Partly due to the wonderful calm and serenity of the Commonwealth War Graves Commission cemeteries, with their poignant stories of lives brutally cut short incised into Portland Stone, it is also very easy to turn all Tommies into little short of alabaster saints. Once again, Van Walleghem’s diary provides a wonderful corrective, which actually brings out the sheer diversity of the men of the BEF. Some men steal with potatoes and chickens being a favourite target. Quite a lot also drink to excess, which then leads to rowdiness and disruptive behaviour. However, Van Walleghem never falls into the trap of presenting a simple them and us binary divide. He notes that local bar owners are making good profits, particularly from dominion troops with their higher pay, and knowingly continue to supply booze despite all the problems its creates.
Using his sharp eye, Van Walleghem also notes the differences between British and imperial troops believing that the Australians, Canadians and New Zealanders are generally more exuberant than the British. He is also a fount of fascinating comments on the Chinese Labour Corps, which reveal as much about the way westerners viewed the orient, as about the nature of the Corps’ members. Like many others who came into contact with them, he was clearly fascinated by the Chinese, noting their habits and customs, and also how the local population quickly adapted to their presence with some shopkeepers picking up a smattering of terms as they realised an economic opportunity.
The calm detachment with which he viewed the Chinese does not mean that Van Walleghem was always a cool, objective observer, and there is one area in which he displayed absolutely no neutrality or distance, and that was regarding the true faith. It is patently obvious throughout the diary that Van Walleghem has a very marked disdain for Protestantism. At best, it is a pale imitation of genuine Christianity, at worst it is little more than a cloak for immoral behaviour. This is seen at its inadvertently comic best when he complains that he has found a copy of the saucy magazine La Vie Parisienne in a YMCA hut, and concludes that, ‘This gives one an idea of the moral principles of Protestantism.’ By extension, Protestant chaplains seem an intriguingly strange bunch to Van Walleghem, but, by the same token, he does not judge their Roman Catholic equivalents to be saints in thin disguise, and criticizes those he deems poor examples.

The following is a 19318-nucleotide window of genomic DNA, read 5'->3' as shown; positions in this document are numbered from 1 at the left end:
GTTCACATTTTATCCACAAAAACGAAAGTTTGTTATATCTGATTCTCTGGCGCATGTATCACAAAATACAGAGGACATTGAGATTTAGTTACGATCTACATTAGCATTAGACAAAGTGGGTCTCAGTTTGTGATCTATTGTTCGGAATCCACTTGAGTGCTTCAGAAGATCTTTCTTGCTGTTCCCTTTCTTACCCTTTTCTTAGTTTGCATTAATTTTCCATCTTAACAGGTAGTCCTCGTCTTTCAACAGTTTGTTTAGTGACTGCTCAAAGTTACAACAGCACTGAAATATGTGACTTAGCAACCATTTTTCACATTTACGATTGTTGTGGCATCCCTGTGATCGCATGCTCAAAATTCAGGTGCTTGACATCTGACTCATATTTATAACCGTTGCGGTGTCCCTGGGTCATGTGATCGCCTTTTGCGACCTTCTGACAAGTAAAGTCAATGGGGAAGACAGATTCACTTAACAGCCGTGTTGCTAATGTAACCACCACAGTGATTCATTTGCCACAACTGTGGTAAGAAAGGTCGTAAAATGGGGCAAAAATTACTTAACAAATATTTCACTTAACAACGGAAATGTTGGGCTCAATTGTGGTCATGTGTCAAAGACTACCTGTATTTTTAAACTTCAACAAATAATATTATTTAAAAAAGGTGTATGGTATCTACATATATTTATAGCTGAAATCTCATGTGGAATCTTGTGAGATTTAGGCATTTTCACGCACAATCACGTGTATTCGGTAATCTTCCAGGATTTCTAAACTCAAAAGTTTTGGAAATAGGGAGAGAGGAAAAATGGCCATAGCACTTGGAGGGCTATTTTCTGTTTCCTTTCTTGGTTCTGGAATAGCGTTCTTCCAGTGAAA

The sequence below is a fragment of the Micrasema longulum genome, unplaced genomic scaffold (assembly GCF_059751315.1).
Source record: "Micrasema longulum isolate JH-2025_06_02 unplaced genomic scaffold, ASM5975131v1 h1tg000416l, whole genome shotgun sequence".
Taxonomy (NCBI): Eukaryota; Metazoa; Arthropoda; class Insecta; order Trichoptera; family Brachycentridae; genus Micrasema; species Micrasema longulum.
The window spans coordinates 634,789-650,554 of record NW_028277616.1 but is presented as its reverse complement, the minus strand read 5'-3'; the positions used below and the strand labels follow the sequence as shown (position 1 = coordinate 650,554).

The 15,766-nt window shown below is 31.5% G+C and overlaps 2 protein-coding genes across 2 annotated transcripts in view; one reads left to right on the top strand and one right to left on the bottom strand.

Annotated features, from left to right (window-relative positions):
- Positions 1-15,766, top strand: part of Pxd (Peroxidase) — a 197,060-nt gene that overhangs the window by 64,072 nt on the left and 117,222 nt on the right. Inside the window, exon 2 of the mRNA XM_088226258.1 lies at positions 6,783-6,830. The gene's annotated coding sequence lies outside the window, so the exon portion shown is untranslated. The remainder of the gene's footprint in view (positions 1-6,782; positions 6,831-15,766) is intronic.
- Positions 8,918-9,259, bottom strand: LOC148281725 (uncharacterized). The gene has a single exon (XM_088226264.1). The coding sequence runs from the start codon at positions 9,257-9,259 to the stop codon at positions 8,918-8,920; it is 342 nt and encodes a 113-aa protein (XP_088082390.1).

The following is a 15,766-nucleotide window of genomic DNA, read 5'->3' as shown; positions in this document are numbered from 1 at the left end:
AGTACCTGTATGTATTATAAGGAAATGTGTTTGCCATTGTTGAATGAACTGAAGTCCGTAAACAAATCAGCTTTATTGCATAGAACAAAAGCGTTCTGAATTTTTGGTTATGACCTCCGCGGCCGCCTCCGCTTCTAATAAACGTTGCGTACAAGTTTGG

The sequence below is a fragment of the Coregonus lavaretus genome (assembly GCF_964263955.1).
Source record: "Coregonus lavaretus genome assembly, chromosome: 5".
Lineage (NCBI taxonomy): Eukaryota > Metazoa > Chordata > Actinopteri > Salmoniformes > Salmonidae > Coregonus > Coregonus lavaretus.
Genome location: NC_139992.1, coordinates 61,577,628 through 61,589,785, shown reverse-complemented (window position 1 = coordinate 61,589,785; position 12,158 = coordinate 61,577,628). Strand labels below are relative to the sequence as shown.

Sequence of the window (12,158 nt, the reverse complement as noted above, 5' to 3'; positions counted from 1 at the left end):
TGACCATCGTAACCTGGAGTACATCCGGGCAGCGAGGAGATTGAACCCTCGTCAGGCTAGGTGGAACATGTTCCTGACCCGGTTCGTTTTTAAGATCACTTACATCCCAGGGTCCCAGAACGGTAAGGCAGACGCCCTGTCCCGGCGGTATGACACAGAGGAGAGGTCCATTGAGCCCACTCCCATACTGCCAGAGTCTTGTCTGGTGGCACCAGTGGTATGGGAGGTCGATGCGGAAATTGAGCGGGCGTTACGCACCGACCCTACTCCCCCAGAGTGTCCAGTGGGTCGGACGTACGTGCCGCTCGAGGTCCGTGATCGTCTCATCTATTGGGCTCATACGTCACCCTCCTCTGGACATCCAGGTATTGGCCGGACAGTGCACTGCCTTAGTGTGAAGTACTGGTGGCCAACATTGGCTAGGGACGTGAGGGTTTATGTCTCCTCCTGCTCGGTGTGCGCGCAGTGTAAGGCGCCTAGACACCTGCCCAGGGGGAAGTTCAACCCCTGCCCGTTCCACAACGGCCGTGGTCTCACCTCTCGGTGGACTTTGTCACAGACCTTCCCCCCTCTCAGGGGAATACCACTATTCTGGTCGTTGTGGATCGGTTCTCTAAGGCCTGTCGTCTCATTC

Of course, for many Anglophone readers it is Van Walleghem’s comments on the great battles around Ypres that will arouse most interest. As with so many other things, he proves a highly insightful observer. Drawing upon both his own eye-witness testimony, combined with what he gleans from others, he follows the progress of both Messines and Third Ypres with great accuracy. For him, a huge relief is the sight of British observation balloons moving forward, as this is a sure sign of advance. However, as the constant destruction by German artillery shows, British counter-battery work rarely threatened the longest-range German guns. Pity flows through Van Walleghem as the weather changes on 31 July, and his diary reveals his deep compassion for the sufferings of the British soldiers. As the rain commences, the temperature drops markedly leaving Van Walleghem to wonder how the men are faring without their winter greatcoats. With painstaking precision, he follows the flow of the battle, but brings to it the eye of the Belgian. Not solely fixated on British operations, he also passes comment on the activities of the Belgian and French forces north of Ypres, which provides a highly important corrective to the narrow focus that Anglophones can often have. Many readers might then find the criticisms proffered by a French officer to Van Walleghem on British military performance very interesting, indeed.
And this brings things back to the core significance of Van Walleghem’s diary. For perhaps its most important element is the reminder that this was a world war, and that as well as being fought across the globe, it also brought the globe to a tiny corner of Belgium. Cultures, races and creeds tumbled into one another through the fortunes of war, and we can still detect traces of that amazingly diverse melting pot across the landscape of West Flanders today.